Asia News Aug 10

Cash in hand 

Malaysia's Top Glove compensates migrant workers after US Customs ban

by Reuters
Cash in hand for 
Glove and Money: A worker carries out a test on a glove at a Top Glove factory outside Kuala Lumpur June 25, 2009. Top Glove is the world's largest producer of medical gloves. Photo: Reuters

KUALA LUMPUR: Malaysia's Top Glove Corporationsaid on Monday it had begun making remediation payments to migrant workers who were employed by the world's largest medical glove maker before 2019, when it put in place ethical recruitment practices.

The United States is a major market for medical gloves, which have seen huge demand as a result of the coronavirus pandemic, and last month the US Customs and Border Protection (CBP) placed a detention order on imports from two of Top Glove's subsidiaries.

Such action is normally taken by the CBP against companies suspected of using forced labour. Foreign workers are often charged a fee by employment agents to land jobs in Malaysia, a debt they then work to pay off.

Top Glove said in a stock exchange statement that it had made the first remediation payment of 4.4 million ringgit ($1m).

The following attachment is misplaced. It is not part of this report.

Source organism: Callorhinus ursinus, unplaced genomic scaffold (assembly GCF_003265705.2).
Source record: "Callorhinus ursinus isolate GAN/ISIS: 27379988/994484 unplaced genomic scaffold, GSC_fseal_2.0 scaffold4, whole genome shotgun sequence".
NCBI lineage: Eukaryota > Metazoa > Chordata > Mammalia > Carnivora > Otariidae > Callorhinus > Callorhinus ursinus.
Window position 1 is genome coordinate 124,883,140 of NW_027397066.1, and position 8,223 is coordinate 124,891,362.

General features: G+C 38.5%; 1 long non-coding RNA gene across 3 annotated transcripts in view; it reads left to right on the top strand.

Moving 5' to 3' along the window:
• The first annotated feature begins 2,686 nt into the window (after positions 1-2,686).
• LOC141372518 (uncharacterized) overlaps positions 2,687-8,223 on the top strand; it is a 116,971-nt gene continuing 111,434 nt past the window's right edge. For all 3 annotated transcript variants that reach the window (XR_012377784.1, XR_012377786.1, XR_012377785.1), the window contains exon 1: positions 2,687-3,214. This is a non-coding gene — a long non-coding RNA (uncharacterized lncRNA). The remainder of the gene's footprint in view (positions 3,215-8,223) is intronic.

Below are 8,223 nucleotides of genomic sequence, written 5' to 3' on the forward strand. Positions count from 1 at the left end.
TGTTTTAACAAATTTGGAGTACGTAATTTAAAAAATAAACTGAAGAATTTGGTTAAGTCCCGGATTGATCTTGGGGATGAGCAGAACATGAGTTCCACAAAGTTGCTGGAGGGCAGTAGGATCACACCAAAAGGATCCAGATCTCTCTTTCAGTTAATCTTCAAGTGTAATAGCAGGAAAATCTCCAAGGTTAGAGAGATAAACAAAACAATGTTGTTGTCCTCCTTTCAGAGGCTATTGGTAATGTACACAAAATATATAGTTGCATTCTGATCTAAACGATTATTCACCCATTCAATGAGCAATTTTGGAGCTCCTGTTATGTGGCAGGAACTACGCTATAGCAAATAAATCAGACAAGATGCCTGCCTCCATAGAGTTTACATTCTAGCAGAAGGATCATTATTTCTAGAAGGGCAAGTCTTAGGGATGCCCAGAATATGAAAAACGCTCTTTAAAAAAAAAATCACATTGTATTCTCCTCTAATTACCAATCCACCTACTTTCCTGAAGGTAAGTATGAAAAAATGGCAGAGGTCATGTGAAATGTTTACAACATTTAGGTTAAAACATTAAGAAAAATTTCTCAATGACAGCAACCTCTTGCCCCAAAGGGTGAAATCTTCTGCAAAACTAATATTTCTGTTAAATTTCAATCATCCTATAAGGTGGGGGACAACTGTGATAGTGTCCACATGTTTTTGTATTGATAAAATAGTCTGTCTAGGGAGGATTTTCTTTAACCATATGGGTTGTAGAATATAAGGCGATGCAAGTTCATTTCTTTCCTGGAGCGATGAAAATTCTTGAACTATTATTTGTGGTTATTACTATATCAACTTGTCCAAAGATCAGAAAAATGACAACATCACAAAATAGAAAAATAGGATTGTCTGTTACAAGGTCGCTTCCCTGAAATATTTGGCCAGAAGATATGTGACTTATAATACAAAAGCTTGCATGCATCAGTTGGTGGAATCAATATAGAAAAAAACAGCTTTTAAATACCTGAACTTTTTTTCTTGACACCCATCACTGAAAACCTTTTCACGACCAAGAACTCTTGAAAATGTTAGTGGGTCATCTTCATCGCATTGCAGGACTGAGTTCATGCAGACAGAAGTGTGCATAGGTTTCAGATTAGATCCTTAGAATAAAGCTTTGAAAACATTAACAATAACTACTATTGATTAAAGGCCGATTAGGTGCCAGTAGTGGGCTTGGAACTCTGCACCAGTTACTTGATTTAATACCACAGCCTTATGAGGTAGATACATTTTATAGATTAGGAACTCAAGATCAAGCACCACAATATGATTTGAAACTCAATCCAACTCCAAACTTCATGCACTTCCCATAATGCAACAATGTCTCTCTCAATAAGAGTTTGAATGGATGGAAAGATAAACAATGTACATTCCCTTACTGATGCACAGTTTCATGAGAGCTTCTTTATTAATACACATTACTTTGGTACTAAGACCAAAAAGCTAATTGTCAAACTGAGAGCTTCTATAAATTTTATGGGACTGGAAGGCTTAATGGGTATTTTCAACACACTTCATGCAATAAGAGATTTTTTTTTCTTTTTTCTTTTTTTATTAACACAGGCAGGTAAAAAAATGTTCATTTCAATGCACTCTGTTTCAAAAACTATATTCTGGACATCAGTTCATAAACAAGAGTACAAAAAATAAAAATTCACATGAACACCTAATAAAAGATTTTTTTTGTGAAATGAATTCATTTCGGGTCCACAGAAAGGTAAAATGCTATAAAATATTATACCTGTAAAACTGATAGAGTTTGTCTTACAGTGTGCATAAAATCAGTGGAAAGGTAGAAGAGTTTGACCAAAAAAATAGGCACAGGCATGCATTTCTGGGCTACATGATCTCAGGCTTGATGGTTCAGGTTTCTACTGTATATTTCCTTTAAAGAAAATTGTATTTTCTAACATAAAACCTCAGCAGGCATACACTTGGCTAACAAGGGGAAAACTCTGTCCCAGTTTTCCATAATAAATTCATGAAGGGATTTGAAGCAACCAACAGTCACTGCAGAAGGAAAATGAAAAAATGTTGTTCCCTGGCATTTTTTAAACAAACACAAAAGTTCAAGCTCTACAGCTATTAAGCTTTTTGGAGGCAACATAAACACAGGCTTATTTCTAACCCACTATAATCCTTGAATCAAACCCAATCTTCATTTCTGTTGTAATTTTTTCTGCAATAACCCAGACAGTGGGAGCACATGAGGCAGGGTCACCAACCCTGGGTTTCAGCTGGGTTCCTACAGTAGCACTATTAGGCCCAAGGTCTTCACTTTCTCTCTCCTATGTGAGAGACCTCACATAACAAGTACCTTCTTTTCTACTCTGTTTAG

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"The total remediation fee to be paid is estimated at 53m ringgit, subject to finalisation with the US Customs and Border Protection," it said, adding that it "continues to actively engage with the US CBP towards resolving the Withhold Release Order (WRO) expeditiously".

It had earlier said it had made progress in engagement with the CBP and hoped to resolve the matter this month.   

Smaller rival Hartalega Holdings earlier said that from the fourth quarter it will reimburse up to a total of 40m ringgit in recruitment fees previously paid by migrant workers to employment agents.

Another rival Supermax Corporation said its net profit for the quarter ended June 30 had risen from 15.06m ringgit to 399.62m ringgit.

It said this was its "best quarterly financial performance" and had been driven by an exponential rise in demand for gloves and an increase in production capacity, which it plans to almost double by the end of 2022.

  • Reporting by Liz Lee